The Name our Storms initiative invites the public to suggest names for storms. You can do this by tweeting the @metoffice using the #nameourstorms hashtag and your suggestion, through its Facebook page, or by emailing them.

These names are collated along with suggestions from Met Éireann and compiled into a list. These are whittled down into 21 names, according to which were most suggested – in alphabetical order and alternating between male and female names. This is done according to the US National Hurricane Naming convention, which excludes the letters Q, U, X, Y and Z because there are thought to be too few common names beginning with these letters.

They have to be human names, which is why suggestions in this list revealed by Wired – including Apocalypse, Gnasher, Megatron, In A Teacup (or Ena Tee Cup) – were rejected. The Met Office received 10,000 submissions for the 2016/17 season. According to a spokesperson, a lot of people submit their own names.

Only storms that could have a “medium” or “high” wind impact in the UK and Ireland are named. If there are more than 21 storms in a year, then the naming system starts from Alpha and goes through the Greek alphabet.

The names for this year are: Angus (19-20 Nov ’16), Barbara (23-24 Dec 2016), Conor (25-26 Dec 2016), Doris (now), Ewan, Fleur, Gabriel, Holly, Ivor, Jacqui, Kamil, Louise, Malcolm, Natalie, Oisín, Penelope, Robert, Susan, Thomas, Valerie and Wilbert.

Why does this violent storm have the name of an elderly lady?

Doris is an incongruous name for this storm, so why was it chosen? A Met Office spokesperson says they were just at that stage in their list of names, and there’s no link between the nature of the storm and its name.

But do people send cosy names for violent weather conditions on purpose? “There’s all sorts in there,” a spokesperson tells me. “People don’t try and use cosy names as such.”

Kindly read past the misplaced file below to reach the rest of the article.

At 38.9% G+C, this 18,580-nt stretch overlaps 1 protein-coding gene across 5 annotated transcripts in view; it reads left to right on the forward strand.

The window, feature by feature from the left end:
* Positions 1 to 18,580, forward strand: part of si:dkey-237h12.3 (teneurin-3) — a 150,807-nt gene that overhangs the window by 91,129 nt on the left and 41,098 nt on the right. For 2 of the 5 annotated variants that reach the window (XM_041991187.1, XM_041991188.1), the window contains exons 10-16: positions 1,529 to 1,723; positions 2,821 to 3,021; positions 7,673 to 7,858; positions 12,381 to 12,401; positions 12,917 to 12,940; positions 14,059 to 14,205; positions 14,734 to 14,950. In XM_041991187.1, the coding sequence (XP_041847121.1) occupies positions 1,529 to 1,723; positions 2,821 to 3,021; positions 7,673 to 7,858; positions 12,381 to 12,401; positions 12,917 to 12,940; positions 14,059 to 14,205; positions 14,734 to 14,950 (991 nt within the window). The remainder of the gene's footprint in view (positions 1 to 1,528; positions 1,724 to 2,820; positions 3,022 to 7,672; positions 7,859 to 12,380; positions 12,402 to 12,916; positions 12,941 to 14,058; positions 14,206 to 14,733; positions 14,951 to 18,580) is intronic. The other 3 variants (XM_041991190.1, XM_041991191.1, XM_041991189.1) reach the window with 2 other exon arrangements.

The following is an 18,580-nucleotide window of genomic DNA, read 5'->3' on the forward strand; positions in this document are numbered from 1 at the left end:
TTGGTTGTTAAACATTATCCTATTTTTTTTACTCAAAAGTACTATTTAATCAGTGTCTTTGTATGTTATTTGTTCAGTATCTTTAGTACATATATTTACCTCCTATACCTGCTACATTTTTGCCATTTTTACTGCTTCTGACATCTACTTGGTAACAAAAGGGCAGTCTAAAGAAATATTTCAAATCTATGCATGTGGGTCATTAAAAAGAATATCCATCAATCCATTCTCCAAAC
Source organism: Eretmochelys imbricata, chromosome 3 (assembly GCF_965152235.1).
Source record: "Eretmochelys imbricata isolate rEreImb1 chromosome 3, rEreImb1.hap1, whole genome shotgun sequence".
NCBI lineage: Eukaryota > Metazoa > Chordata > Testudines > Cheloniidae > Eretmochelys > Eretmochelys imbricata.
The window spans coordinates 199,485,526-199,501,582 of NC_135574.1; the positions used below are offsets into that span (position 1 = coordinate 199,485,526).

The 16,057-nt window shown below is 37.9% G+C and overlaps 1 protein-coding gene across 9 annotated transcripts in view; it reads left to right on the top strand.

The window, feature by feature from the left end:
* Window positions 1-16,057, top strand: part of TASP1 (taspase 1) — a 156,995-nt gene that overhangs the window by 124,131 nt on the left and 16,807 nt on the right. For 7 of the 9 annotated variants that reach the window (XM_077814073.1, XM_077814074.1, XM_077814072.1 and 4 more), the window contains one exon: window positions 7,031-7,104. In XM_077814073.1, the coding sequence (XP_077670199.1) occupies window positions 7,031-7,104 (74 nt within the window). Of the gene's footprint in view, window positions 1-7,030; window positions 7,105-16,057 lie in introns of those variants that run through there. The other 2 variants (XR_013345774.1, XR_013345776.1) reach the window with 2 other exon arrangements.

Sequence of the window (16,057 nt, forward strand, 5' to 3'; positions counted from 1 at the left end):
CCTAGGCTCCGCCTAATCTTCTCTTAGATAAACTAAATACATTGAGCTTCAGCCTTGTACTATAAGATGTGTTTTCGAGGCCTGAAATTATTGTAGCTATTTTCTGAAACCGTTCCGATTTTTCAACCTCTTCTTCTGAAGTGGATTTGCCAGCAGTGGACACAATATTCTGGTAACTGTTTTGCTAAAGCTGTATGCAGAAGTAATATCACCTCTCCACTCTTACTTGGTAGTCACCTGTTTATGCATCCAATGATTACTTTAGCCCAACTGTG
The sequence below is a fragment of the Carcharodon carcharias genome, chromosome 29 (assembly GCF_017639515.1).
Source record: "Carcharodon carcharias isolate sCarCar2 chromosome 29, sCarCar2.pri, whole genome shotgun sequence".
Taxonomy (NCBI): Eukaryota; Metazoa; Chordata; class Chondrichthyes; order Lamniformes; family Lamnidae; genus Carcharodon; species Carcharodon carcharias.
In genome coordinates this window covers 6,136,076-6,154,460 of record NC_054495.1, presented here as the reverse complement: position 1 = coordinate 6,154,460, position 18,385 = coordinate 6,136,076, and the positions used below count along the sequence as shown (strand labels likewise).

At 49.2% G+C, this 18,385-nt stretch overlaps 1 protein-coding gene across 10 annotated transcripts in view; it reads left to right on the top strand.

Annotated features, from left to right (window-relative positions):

What psychological impact does naming storms have on us?

We know that giving names to objects and animals immediately gives us a human connection with them. That’s why we name things we feel close to: a pet owner names their cat, a sailor names their boat, a bore names their car. We even name our virtual assistants –from Microsoft’s Clippy to Amazon’s Alexa.

This gives us a connection beyond practicality with the thing we’ve named.

Remember the response of Walter Palmer, the guy who killed Cecil the Lion? “If I had known this lion had a name and was important to the country or a study, obviously I wouldn’t have taken it,” he said. “Nobody in our hunting party knew before or after the name of this lion.”

So how does giving a storm a name change our attitude towards it?

Evidence suggests that we take it more seriously – or at least pay closer attention. A YouGov survey following the first seven named storms in the Met Office’s scheme shows that 55 per cent of the people polled took measures to prepare for wild weather after hearing that the oncoming storm had been named.

“There was an immediate acceptance of the storm names through all media,” said Gerald Fleming, Head of Forecasting at Met Éireann, the Irish metereological service. “The severe weather messages were more clearly communicated.”

But personalising a storm can backfire. A controversial US study in 2014 by PNAC (Proceedings of the National Academy of Sciences) claimed that hurricanes with female names lead to higher death tolls – the more “feminine” the name, like Belle or Cindy, the higher the death toll. This is not because female names are attached to more severe storms; it is reportedly because people take fewer steps to prepare for storms with names they perceive to be unintimidating or weak.

“In judging the intensity of a storm, people appear to be applying their beliefs about how men and women behave,” Sharon Shavitt, a co-author of the study, told the FT at the time. “This makes a female-named hurricane . . . seem gentler and less violent.”

Names have social connotations, and affect our subconscious. Naming a storm can raise awareness of it, but it can also affect our behaviour towards it.

What’s it like sharing a name with a deadly storm?

We should also spare a thought for the impact sharing a name with a notorious weather event can have on a person. Katrina Nicholson, a nurse who lives in Glasgow, says it was “horrible” when the 2005 hurricane – one of the fifth deadliest ever in the US – was given her name.

“It was horrible having something so destructive associated with my name. Homes being destroyed and lives being lost shouldn’t be named after any person,” she tells me over email. “I actually remember at the time meeting an American tourist on a boat trip in Skye and when he heard my name he immediately linked it to the storm – although he quickly felt guilty and then said it was a lovely name! I think to this day there will be many Americans who hate my name because of it.”

Anoosh Chakelian is senior writer at the New Statesman.